Ensuring a high level of person- and family-centred care is one particularly important aspect for improving quality and health outcomes during care transitions11,15. It has been shown that, with appropriate support, progressively more patients with DFUs can be treated with additional advanced healthcare interventions at home, thus improving their quality of life and reducing costs16. However, today’s healthcare system is mainly designed around an acute care paradigm. The main focus is to treat the acute health issue and not the chronic condition. Therefore, too often individuals with DFUs are discharged from acute care settings without proper care planning, with the consequence of being readmitted within a short time. Recent literature has widely explored the transition of care, with studies assessing the efficacy of discharge interventions17,18 or assessment tools for improving the discharge preparation19. Additionally, care transitions have typically been examined focusing on specific provider groups, such as nurses, physicians and patients, rather than combining the perspectives and experiences of multiple groups of people20. We therefore present a protocol aiming to explore the experiences of hospital-to-home transitions from the standpoints of both individuals with DFUs and nurses with regard to the use of coordinated transition care plans, the quality of care, and the way the hospital discharge is managed in a Western Switzerland care setting.
We will use a qualitative descriptive design in which the philosophical assumptions guiding researchers’ attitudes are embedded in an interpretive position21. A total of 12 individuals will be included – six patients with DFUs and six nurses. The Ethical Committee of the Canton of Vaud approved this study (CER-VD: 2021-02181). All participants will provide verbal consent prior to starting the interviews. To protect anonymity, fictional names will be used throughout the publication of the results.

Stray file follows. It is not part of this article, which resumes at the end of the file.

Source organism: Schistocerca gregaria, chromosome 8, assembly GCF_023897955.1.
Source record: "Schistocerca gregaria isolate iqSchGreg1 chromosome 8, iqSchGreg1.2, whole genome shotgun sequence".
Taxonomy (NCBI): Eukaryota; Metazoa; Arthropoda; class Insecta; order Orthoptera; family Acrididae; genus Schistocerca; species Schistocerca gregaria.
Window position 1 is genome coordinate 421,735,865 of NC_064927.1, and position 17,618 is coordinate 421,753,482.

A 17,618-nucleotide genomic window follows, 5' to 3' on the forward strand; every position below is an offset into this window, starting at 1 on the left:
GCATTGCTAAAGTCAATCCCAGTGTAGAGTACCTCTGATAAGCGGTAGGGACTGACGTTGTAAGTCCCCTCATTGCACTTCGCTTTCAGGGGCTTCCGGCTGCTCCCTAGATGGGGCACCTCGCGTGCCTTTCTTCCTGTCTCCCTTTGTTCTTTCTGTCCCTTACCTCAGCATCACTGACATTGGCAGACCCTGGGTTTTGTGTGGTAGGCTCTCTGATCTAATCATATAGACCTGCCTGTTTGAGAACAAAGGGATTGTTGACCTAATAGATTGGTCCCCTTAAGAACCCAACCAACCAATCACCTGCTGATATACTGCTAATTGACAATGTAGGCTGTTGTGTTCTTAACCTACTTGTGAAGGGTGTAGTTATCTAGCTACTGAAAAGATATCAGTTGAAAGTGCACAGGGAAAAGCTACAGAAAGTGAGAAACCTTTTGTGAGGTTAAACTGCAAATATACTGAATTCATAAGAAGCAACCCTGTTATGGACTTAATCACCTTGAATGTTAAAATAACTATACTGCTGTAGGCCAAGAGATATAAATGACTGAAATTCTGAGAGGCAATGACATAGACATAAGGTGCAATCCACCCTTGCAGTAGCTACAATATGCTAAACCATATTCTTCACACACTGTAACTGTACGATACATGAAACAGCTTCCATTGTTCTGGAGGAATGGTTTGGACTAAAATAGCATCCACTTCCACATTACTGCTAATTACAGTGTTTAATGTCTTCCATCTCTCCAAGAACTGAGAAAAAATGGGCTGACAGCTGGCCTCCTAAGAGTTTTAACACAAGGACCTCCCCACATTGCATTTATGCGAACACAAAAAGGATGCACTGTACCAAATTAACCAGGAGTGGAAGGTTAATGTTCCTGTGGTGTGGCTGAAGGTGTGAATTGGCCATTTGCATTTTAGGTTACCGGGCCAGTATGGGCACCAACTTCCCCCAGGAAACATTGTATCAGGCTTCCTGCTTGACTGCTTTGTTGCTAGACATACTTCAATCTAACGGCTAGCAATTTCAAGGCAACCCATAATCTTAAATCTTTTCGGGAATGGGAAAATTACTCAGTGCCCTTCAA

Individuals with DFU
Male and female individuals with open DFUs who have been discharged from a regional hospital in Western Switzerland and are receiving care at home will be recruited. We will include adults aged 18 and older, having an existing diagnosed open DFU, having been discharged from the hospital during the last 3 weeks and having proficiency in the French language. We will exclude individuals unwilling or unable to provide consent.
Additionally, we will include community nurses from a homecare association having proficiency in the French language and who care or have already cared for patients with DFUs at home. We will exclude individuals unwilling to provide consent.
We will use a purposive sample. Then we will perform face-to-face, semi-structured, audio-recorded interviews to explore the in-depth perspectives of individuals and nurses. Both patients and nurses will be interviewed at home or respectively at the hospital. The topics of the interview guide are based on the literature and adapted by the authors (see Table 1). We will include six individuals with DFUs and six community nurses. The sample size was based on Braun and Clarke’s recommendations for a small project22, but additional participants might be included if the quality of the dataset is estimated to be insufficient.
Table 1. Interview guide: examples of questions translated from French to English by the first author.
A study nurse will screen inclusion criteria for hospitalised patients in a regional hospital in the Western part of Switzerland on their medical record basis. S/he will then meet potential participants face-to-face at the hospital for oral and written information about the study. If they accept, and after obtaining informed consent, the first author will schedule an appointment.
Nurses will be recruited through the participation of a homecare institution who will propose the participation by email. The first author will contact the nurses who demonstrate interest by phone for informed consent and appointment scheduling. The first author will perform and transcribe all the interviews. Field notes will be taken to report the atmosphere and non-verbal aspects. The first author will transcribe the interviews verbatim and the last author will check the transcripts for accuracy.